Indonesia, Papua New Guinea hit by new earthquakes

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The epicentre was recorded 125 kilometres east of the town of Kimbe according to the United States Geological Survey, which said it struck at a depth of around 40 kilometres.

Three people have been killed and dozens more feared dead as a series of powerful earthquakes sent shockwaves through Bali and Papua New Guinea.

A magnitude 7.0 quake has hit Papua New Guinea, the US Geological Service reports.

Pacific Tsunami Warning Centre oceanographer David Walsh says any tsunami from the quake would only affect areas immediately around the epicentre.

But it warned that "recent earthquakes in this area have caused secondary hazards such as tsunamis, landslides and liquefaction that might have contributed to losses".

The quake in Papua raised the possibility of a local tsunami, although authorities said there was no significant tsunami threat to Hawaii or the wider Pacific region.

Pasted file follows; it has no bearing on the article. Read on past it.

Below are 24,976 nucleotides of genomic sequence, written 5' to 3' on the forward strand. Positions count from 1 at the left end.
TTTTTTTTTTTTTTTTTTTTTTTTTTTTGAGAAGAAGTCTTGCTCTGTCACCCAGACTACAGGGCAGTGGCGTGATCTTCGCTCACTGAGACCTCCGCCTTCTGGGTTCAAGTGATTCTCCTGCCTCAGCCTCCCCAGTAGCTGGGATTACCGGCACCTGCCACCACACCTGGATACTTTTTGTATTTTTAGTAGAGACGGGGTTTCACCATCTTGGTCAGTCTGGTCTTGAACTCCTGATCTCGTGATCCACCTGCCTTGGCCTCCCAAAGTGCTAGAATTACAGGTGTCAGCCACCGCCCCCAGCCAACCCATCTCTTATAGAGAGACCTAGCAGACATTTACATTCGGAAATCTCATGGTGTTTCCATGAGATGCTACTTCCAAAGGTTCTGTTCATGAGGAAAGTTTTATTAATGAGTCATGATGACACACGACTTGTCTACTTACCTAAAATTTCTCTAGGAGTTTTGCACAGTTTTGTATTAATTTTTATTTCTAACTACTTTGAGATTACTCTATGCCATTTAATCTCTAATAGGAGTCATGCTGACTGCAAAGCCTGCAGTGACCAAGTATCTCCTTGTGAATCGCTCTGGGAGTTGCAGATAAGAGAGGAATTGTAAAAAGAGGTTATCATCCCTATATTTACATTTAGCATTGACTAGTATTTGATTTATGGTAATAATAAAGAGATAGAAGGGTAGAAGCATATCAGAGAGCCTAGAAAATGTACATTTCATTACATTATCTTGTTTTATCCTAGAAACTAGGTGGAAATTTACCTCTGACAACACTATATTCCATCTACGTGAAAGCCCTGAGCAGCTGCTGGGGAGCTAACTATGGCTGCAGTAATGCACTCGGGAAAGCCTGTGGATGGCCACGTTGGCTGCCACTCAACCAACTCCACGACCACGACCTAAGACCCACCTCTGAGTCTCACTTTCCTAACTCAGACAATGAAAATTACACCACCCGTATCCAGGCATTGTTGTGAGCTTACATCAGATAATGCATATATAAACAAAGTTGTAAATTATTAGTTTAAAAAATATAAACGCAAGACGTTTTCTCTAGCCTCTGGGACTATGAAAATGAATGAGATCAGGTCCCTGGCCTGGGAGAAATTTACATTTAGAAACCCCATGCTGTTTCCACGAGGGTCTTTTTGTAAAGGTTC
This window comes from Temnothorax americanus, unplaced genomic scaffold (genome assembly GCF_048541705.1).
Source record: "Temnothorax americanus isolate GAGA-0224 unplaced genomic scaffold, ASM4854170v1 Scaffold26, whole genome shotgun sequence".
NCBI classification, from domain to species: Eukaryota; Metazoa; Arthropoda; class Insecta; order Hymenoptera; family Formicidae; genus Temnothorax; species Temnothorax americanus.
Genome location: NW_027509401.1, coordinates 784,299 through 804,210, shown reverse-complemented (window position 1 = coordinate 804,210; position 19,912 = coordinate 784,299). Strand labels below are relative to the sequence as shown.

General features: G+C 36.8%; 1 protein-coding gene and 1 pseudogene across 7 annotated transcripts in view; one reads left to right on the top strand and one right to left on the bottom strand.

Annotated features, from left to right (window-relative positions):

Scientists don't have tide gauges close to the where the natural disaster happened and weren't able to say whether any tsunamis were generated.

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He said areas farther away were unlikely to be affected because the natural disaster was not "terribly large" and many regions were shielded by land masses and islands.

No reports of damage or injuries have surfaced from the quake.

Two aftershocks measuring higher than 5.0 followed the main quake.

The strong quake was felt in Denpasar on the holiday island of Bali, where panicked people fled from buildings.

PNG sits on the so-called Pacific Ring of Fire, a hotspot for seismic activity due to friction between tectonic plates.

The country is is still recovering from a magnitude-7.5 natural disaster that hit around 900km to the west, which killed at least 100 people last February. Officials say more than 80,000 people are living in temporary shelters or otherwise displaced.

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